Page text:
Navigating the new normal with our dogs ...



Anna Webb – Broadcaster, Author, has studied natural nutrition and therapies with the College of Integrated Veterinary Therapies (CIVT). She lives in London and is owned by Prudence a Miniature Bull Terrier and Mr Binks, a re-homed English Toy Terrier. www.annawebb.co.uk


As we all begin to navigate a new normal where the foreseeable future is very uncertain, it’s no wonder anxiety is still running high in both us and in our dogs.


For many of use we’re still in ‘lockdown limbo’. With an uncertain economic forecast and the worries of Covid 19 being here to stay, affecting our lives and our dogs on many levels.

The RCVS is in the process of studying the impact of Lockdown on dogs not only in the UK, but also in Spain and Italy.


Initial findings reveal that 37% dogs are more ‘nervous’ and barking a lot more whilst conversely over 60% of pet parents concur that their dog has been and continues to be a massive emotional support.



It’s important to remember that our dogs still don’t know that we’re in the midst of a global pandemic.


My concern is that communication could be getting lost in translation. Dogs know how to ‘talk’ to other canines using eye contact and body signals, and they transfer this skill to reading us like a book too.


Plus they bring in their extraordinary sense of smell to literally know when we’re happy, sad or really stressed out by sniffing the fluctuations in our cortisol levels through our breath and our sweat.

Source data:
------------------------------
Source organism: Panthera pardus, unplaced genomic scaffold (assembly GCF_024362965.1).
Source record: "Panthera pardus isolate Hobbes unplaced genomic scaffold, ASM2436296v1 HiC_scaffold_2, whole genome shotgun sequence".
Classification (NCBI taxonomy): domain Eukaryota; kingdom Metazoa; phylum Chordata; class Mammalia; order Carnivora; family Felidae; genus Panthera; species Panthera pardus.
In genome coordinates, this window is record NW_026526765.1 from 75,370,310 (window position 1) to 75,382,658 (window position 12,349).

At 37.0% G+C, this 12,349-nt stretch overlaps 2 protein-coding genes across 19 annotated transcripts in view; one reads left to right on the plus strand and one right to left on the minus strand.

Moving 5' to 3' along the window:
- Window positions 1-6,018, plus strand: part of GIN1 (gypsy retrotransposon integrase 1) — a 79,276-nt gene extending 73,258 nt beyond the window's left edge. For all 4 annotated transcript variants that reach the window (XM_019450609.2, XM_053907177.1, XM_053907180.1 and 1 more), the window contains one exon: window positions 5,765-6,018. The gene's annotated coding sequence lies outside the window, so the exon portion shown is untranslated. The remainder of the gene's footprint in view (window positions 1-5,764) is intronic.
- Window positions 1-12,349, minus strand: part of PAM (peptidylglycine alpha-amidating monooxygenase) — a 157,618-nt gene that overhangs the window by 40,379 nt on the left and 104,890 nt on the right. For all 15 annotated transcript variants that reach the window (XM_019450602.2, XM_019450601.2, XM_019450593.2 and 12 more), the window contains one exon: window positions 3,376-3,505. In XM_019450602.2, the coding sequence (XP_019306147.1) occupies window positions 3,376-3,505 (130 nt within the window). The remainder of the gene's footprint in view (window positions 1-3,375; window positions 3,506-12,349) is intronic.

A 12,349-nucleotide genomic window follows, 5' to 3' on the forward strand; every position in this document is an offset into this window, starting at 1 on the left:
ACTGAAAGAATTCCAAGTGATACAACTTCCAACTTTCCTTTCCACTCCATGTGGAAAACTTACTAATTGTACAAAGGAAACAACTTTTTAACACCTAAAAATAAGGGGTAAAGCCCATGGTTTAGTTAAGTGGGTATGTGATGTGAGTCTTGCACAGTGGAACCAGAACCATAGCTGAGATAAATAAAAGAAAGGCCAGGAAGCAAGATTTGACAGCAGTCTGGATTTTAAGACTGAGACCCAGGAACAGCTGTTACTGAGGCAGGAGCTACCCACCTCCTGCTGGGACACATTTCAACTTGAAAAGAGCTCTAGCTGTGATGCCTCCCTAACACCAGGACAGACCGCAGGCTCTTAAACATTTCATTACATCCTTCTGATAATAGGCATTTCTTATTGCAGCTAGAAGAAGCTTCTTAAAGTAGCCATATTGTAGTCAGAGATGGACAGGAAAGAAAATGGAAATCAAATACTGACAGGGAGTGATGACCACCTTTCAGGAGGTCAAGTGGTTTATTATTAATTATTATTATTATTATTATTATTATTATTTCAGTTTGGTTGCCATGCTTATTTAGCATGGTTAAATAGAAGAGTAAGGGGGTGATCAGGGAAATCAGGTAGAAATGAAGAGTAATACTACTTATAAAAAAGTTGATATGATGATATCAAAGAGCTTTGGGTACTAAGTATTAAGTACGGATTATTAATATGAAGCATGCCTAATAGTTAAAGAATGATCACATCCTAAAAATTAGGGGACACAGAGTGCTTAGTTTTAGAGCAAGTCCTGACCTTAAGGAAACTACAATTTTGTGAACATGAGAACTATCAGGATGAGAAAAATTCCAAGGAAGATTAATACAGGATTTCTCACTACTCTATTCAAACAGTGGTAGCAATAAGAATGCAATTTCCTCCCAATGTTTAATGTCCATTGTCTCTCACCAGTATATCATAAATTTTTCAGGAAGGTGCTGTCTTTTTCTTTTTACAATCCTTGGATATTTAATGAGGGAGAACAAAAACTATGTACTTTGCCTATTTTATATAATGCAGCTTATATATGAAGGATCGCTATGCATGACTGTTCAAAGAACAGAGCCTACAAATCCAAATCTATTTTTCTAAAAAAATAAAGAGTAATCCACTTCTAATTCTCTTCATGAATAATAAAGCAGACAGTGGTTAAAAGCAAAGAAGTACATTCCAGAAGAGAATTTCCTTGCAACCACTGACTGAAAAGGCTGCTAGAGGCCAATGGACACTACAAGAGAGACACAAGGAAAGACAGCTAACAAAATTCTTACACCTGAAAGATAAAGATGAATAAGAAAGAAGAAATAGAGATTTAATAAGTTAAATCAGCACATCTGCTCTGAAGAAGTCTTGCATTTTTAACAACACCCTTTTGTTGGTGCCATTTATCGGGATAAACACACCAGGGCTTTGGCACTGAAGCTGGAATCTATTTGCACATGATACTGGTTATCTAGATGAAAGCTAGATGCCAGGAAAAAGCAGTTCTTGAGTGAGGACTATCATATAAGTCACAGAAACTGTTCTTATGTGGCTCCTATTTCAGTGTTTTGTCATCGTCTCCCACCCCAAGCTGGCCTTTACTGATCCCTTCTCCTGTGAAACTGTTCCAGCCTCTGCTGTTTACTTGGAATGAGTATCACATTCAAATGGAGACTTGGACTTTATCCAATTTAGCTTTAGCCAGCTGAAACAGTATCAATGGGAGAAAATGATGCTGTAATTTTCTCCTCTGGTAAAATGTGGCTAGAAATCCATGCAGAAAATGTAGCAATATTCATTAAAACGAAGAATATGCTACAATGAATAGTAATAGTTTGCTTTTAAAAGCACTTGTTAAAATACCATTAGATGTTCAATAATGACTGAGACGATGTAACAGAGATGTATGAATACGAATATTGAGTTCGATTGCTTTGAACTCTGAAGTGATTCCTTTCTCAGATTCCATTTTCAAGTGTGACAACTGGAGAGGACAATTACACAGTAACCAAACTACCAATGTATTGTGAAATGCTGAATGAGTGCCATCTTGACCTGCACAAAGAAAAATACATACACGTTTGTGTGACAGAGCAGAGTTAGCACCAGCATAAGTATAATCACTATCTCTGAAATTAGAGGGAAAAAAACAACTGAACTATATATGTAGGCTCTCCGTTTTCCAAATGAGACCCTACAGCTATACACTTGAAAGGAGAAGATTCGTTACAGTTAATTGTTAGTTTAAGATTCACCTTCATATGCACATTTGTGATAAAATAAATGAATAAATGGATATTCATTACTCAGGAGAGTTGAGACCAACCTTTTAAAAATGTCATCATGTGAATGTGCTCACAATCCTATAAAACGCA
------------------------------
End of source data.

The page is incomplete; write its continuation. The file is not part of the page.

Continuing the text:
It’s impossible to lie to a dog not least as with over 300 million scent receptors in their noses (compared to our humble 5,000), dogs can sniff out a teaspoon of sugar diluted by two Olympic swimming pools!


In a way they’re born bi-lingual! But sometimes we don’t understand what our dog is saying back as we’ve not learnt to speak ‘dog’.

Prudence my Miniature Bull terrier is like a stress barometer and tells me to ‘calm down’. She does this in no uncertain terms using exaggerated head turns and huge yawns that are both examples of ‘calming signals’.



In fact Prudence has been known to leave the room when I’ve huffed and puffed at the laptop for too long!


Checking our behaviour by observing our dog’s reactions means we can save a situation that could otherwise make a dog anxious by unwittingly rewarding it.

Taking a pre-emptive and proactive approach with acclimatisation and training to navigate the new challenges like social distancing and wearing face coverings now mandatory on public transport and in shops.


By ‘disguising’ our faces dogs aren’t able to understand the full ‘picture’, causing confusion and misunderstanding.


Too much eye contact can trigger a defensive or nervous reaction as its not in context with the rest of the face at that moment.


When I travelled on London’s Overground for the first time with Mr Binks, my re-homed English Toy Terrier, he most certainly noticed a difference.


Despite wearing my mask indoors, taking it on and off, so both Mr Binks and Prudence could get the idea of this new ‘human fashion statement’, Mr Binks was confused on the train.

Sat beside me he kept reaching to my facemask with his long pointy nose, just nudging it as if to say: “why have you got this on, we’re in public? It looks weird, take it off!”


By taking the time to train your dog to the new normal demands like working on your dog’s heelwork (to keep you close together); the recall to maintain social distance and observing what triggers any ‘extra’ barking will help turn a negative into a positive.

And by listening to what your dog is saying to you, my hope is that relationships will get stronger.




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